Setting up a service desk first requires a good hard look at infrastructure, access and security. It would be great if every end user and device could connect to the company’s VPN when remote, but that’s not always possible, especially given the personal devices that are being leveraged in expanding BYOD policies to support remote work. Meanwhile, malicious activity is a real concern as more and more processes move online. It’s important that your infrastructure can handle increased demand due to entire teams moving to remote work, provide seamless access for BYOD remote support, and lock out any malicious actors when providing that support.
Step 2: Bring all devices into the IT loop.
IT help desks commonly provide remote support to laptops, desktops, smartphones and tablets. But now that offices are distributed into employees’ personal remote workspaces, don’t forget about the physical equipment and environments that keep them productive. IT must support anything employees need to do their work, including personal wi-fi routers, printers, second monitors and other equipment. Visual engagement technology like instant camera sharing can bridge the distance gap by allowing technicians to see what’s going on in a physical space and guide the end user through issue resolutions.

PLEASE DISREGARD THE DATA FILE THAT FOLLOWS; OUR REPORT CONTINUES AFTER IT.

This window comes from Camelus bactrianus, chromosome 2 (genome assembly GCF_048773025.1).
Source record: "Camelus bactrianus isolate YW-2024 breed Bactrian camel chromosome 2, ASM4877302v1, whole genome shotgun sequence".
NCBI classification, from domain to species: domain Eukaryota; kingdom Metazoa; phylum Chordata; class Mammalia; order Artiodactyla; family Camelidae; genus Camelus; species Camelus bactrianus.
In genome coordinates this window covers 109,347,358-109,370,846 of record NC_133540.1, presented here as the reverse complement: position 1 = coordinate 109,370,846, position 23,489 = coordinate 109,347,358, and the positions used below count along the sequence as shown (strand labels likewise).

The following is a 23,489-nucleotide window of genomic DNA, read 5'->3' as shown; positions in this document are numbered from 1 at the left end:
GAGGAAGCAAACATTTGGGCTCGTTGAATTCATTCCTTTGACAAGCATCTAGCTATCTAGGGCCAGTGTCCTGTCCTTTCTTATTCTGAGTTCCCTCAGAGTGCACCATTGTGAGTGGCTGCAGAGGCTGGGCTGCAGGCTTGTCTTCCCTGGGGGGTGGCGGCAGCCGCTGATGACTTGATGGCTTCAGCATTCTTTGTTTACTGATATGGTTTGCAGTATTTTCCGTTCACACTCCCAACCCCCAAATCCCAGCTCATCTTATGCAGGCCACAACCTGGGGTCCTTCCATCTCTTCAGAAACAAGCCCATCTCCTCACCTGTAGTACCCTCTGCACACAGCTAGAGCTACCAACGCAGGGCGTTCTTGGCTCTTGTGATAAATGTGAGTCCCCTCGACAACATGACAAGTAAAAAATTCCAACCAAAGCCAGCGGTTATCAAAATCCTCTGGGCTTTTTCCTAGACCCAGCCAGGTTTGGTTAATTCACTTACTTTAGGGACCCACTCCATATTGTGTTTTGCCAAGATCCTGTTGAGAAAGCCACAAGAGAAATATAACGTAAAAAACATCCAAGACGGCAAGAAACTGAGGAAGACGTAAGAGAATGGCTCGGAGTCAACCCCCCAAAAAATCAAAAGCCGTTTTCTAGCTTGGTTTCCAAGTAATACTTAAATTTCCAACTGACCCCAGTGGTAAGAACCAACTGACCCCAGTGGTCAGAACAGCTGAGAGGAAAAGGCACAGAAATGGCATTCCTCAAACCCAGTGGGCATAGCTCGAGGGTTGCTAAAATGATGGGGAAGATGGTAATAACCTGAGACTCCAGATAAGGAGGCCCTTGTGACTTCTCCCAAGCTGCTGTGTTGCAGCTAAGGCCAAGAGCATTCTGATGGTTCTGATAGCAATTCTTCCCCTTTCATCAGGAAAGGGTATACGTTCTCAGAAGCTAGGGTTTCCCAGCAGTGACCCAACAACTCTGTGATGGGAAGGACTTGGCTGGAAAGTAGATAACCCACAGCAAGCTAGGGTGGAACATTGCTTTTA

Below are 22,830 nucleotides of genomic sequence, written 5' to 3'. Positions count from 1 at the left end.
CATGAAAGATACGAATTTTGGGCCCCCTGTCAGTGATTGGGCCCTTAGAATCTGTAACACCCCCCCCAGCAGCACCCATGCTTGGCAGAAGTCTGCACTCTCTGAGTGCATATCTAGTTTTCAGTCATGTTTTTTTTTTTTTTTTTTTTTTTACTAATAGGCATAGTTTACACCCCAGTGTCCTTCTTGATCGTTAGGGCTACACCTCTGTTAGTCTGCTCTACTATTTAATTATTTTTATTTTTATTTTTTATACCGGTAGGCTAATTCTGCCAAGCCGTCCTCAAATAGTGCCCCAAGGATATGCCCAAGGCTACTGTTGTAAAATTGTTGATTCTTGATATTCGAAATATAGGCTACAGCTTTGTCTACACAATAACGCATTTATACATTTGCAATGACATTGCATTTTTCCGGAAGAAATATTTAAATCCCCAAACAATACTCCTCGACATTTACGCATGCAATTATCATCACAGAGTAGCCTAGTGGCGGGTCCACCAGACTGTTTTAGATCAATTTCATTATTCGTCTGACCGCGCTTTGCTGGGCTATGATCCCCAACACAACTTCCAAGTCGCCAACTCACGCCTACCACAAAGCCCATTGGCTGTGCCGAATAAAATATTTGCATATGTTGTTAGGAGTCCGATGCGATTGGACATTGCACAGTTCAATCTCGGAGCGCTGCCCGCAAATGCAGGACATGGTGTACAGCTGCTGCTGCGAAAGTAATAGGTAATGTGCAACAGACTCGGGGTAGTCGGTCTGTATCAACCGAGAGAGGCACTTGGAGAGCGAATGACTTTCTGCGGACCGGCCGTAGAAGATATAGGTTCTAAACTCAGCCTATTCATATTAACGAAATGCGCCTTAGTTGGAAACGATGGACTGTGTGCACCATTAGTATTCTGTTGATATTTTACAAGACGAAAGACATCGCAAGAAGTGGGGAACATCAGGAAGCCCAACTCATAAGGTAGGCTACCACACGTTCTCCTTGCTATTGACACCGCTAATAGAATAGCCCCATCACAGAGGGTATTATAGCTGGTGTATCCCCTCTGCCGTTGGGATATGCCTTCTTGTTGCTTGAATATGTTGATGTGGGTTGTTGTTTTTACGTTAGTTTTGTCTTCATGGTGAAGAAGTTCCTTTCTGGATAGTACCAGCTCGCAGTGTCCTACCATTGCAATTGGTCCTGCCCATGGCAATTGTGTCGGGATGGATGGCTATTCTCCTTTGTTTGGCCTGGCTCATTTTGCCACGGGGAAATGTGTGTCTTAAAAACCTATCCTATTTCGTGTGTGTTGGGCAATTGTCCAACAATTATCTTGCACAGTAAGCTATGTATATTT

Step 3: Enhance your technicians’ capabilities.
Because the success of your help desk largely depends on your technicians’ capabilities, you should ensure that the solutions they work with empower them to deliver fast and efficient technical support. Here are just a few features too look for:
These and other useful features can help make the job easier for your technicians.
Step 4: Create seamless and secure remote support connections.